JavaScript Variables and Constants

JavaScript Variables and Constants

In the previous article, we got an introduction to JavaScript. As the first step in moving forward in the series, let us understand how we declare variables and constants in JavaScript. Before moving on, it's fair to understand what are variables and constants in JavaScript and why are they required. In a nutshell, variables serve as data storage containers. Primarily, high-level languages like JavaScript work with information, hence storing and retrieving information becomes basic essential, and variables play a vital role in doing so.

The identifier is a user-defined name which is assigned to that particular container so that we can store, retrieve and manipulate data according to our requirements.

Variables in JavaScript can be declared in three ways:

  • var
  • let
  • const

Though var, let, and const in JavaScript appear similar and almost interchangeable, one should be very cautious in using them according to the requirements. Let's explore them and understand their use cases well in order to use them effectively.

var in JavaScript


var identifier = value;

It's that simple to declare a variable in JavaScript where typecasting is not needed, unlike other high-level languages. JavaScript presumes datatype at the time of declaration and acts accordingly. For instance, consider the following case.

var a = 2; // declaration of number type
var b = 'coding minutes'; // declaration of string type
var c = '3' ; // declaration of string type

The above example demonstrates how to declare numeric variables and string variables in JavaScript. Remember, anything enclosed with ' ' and " " shall be treated as string irrespective of the information contained by those quotation marks. One has to be very cautious while dealing with these as they can be very tricky.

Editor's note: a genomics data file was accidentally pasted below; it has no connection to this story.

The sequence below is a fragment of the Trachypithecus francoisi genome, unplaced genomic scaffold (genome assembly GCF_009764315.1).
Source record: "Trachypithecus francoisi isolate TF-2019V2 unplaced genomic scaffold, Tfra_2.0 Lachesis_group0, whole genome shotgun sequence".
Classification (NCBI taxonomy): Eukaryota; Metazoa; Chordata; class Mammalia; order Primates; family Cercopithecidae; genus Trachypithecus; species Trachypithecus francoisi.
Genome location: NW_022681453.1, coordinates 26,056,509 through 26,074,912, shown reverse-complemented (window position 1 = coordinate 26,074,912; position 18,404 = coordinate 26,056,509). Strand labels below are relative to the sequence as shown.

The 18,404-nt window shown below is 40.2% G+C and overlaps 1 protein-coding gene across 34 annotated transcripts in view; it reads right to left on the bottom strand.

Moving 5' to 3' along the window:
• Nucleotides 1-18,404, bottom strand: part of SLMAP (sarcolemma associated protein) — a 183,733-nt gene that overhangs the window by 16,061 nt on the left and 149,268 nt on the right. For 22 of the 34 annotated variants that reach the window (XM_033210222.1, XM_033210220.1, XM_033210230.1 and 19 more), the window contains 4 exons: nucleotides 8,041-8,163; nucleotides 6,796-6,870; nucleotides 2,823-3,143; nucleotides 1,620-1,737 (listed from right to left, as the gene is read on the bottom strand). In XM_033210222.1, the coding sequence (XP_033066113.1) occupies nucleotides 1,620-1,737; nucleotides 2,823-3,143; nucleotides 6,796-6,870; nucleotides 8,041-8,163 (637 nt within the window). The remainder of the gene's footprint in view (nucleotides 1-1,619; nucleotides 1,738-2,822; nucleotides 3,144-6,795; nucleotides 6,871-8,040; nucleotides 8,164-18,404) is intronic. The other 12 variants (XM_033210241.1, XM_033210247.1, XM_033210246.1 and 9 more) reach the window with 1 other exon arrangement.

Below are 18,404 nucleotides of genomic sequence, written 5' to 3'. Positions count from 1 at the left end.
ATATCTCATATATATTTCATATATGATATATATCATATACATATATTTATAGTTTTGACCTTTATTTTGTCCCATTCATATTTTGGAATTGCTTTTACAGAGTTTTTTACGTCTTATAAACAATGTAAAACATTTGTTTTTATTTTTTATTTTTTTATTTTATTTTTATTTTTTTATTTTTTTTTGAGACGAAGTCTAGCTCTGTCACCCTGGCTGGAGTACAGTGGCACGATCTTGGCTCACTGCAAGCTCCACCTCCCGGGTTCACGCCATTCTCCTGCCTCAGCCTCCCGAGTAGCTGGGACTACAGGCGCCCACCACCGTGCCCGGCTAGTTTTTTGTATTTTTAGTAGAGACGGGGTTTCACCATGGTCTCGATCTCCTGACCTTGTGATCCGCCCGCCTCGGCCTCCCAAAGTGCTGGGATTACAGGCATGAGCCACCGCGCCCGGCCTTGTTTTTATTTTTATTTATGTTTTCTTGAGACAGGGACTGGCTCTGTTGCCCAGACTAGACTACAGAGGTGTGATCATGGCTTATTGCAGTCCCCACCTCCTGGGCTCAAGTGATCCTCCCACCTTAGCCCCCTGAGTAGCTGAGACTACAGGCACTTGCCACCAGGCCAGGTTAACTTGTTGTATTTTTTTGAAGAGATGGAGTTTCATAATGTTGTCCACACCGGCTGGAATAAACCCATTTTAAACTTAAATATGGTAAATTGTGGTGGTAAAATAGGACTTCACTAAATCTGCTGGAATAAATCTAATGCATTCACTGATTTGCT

Do's and Don't while declaring a variable:

  • Identifier should start with an alphabet or _ (underscore).

    var num1=23 //this is correct
    var _num1=23 //this is also correct
  • Do not start with any other symbols such as $ or with numeric.

    var @gmail=46 //this is wrong
    var 7up=23 //this is also wrong
  • Do not assign any keyword as an identifier.

    var some_random_name=100 //this is correct
    var console=100 //this is wrong as console is a keyword
  • Do not give any space, separators like commas, or full stops between the characters.

    var coding minutes="Awesome" //incorrect
  • Use (_) to separate between characters. For example: "coding_minutes"

    var coding_minutes=true //correct
  • JavaScript is case sensitive. While declaring a variable, be cautious about upper and lower cases.

    var firstName="Mike"
    console.log(FirstName) //error as firstName is not the same as FirstName
  • It's a good practice to use camelCase while declaring a variable.

JavaScript is a loosely/weakly typed language. Loosely typed language is flexible with its declarations, consider the following case

var a=10;
console.log (a); // output is 10
var a="hello world";
console.log (a); // output is hello world

Shocked? Okay, hear me out! Unlike other high-level languages, where a number cannot be redefined as a string, JavaScript is different and redeclaration IS possible.

var is the oldest and is the only variable in use until 2015. let and const are two keywords introduced in the ES6/ES2015 version of JavaScript. They are "block-scope variables". This whole concept of block-scope was in the limelight after they were introduced. Before learning about let and const, it's important to understand block-scope and why they were introduced in spite of var, which was satisfying the requirement pretty well for JavaScript developers.

JavaScript var let const


Anything enclosed between curly brackets { } is considered a block, while the scope is apparently the extent or reach. Variables that only exist inside that block and are accessible only within those brackets are known as block-scoped variables.